Congress recently approved an increase on the fee for certain H1-B and L-I visas. Here's how that could affect India's IT services sector.
India's already-squeezed IT services sector is likely to take a further hit as new and impending rule changes in its biggest markets add another level of uncertainty to a situation rife with dwindling margins and static demand.
The $150-billion export-focussed IT services industry is now facing a hike in the cost of work visas (H1-B and L-1) in the United States, a market which accounts for a bulk of its revenues. Many large companies send thousands of IT professionals to the United States every year to work "on site," industry jargon meaning customer locations. The new fees, due to kick in on April 1, 2016, will impact the profit margins of large firms like TCS, Infosys, and Wipro, which use the largest number of H1-B and L-1 visas.
The visa fee hike, approved some weeks ago by the US Congress, has doubled the visa costs for high-skilled IT workers who are the biggest applicants for the H1-B and L-1 short-term work visas. Certain categories of H1B visa applicants must pay a $4,000 fee and some applying for L-1 are required to pay $4,500. The firms may be unable to pass on the fee hike to customers with whom current projects are already negotiated.
The fee hike applies only to companies that have more than 50 workers in the US and where 50% of these workers are foreign nationals. India's IT sector is branding the measure discriminatory.
"India and the US have built a strategic partnership across sectors and they recognize that free movement of global talent is a critical success factor for this partnership. Discriminatory or protectionist measures will end up impacting the local US industry and their access to local talent," said C.P. Gurnani, CEO of Tech Mahindra, India's fifth-largest IT services firm whose customers include Cisco Systems and Bridgestone.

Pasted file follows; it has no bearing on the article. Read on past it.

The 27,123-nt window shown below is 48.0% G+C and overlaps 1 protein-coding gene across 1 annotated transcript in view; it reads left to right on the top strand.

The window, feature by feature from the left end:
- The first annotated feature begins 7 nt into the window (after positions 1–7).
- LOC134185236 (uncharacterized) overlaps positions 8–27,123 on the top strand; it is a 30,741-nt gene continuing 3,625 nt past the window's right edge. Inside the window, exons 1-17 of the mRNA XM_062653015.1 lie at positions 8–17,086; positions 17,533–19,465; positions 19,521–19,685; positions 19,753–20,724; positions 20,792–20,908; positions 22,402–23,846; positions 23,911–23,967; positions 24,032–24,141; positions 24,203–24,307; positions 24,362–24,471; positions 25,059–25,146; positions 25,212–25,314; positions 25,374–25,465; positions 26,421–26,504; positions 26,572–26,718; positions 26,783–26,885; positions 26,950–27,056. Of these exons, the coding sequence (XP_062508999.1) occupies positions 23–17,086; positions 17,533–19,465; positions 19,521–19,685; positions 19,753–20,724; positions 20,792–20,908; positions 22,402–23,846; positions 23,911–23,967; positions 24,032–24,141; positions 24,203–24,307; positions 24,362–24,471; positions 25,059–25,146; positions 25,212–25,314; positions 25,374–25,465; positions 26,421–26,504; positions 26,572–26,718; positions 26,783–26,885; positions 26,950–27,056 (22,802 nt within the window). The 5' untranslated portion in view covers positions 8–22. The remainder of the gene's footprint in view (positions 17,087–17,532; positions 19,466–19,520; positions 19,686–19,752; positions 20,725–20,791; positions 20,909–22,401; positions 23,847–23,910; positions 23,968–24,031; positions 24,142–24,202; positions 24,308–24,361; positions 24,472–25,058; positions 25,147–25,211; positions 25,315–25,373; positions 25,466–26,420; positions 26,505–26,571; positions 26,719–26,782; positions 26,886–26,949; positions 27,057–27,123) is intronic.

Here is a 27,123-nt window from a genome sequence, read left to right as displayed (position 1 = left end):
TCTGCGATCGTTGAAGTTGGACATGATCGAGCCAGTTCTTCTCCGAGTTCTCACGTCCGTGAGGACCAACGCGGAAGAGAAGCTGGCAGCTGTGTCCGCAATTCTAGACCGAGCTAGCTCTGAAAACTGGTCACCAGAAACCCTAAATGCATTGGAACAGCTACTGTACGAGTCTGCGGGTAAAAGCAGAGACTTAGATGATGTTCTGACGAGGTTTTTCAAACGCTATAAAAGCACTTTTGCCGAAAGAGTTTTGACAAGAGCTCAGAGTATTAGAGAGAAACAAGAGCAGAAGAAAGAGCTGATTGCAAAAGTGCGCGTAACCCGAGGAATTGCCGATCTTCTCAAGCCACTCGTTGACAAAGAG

Global IT consultancies like IBM and Accenture have massive operations in India and employ many Indians in the United States, too. But they will not be affected as they do not go over the 50% foreign nationals stipulation. India's largest industry group CII said the visa fee hike was aimed at targeting only Indian IT companies.
Meanwhile, in the United Kingdom, the IT sector's second-largest market, a government committee has proposed raising the minimum salary level of IT workers and has recommended an immigration health surcharge and immigration skills charge on foreign employees.
India's IT sector exports 61% of its services to the United States and 19% to the United Kingdom. Europe, which accounts for 8% of the exports, is proposing data localization and Canada, which accounts for 2% of exports, is contemplating restrictions on intra-corporate transfer of employees.
The IT industry lobby group Nasscom estimates that Indian firms will incur an estimated $400 million annually because of the visa fee hike and a further $400 million from the UK move. Over the coming decade, the US fee hike alone will add $4 billion to Indian IT firms' costs.
"What we are seeing is a trend of protectionism," said R. Chandrashekhar, president of the IT industry trade grouping, Nasscom. "The industry is global, its workforce is global and data moves around globally. Any fetters imposed on the IT industry work as a trade barrier and are similar to import duties. We are very concerned," he said.
To counter the visa spike, IT companies will gradually work on increasing customer fees. Many of them will cut down the number of workers they send overseas and, instead, execute projects at home.
"Companies will aggressively do more work offshore," said Chandrashekhar.
India's IT companies are good at reinventing themselves when faced with challenging situations, said Anand Parameswaran, senior VP, HR and business excellence at the Hyderabad-headquartered $446 million-in-revenues Cyient.
"They are going to find another way to deal with changed situation," he said.
Already IT firms are making small acquisitions in the United States and Europe to front-end their work.
"Companies are building a global network of operating centers so that the dependence on the visa regime — and the need to move people back and forth — will keep coming down," said Parameswaran.
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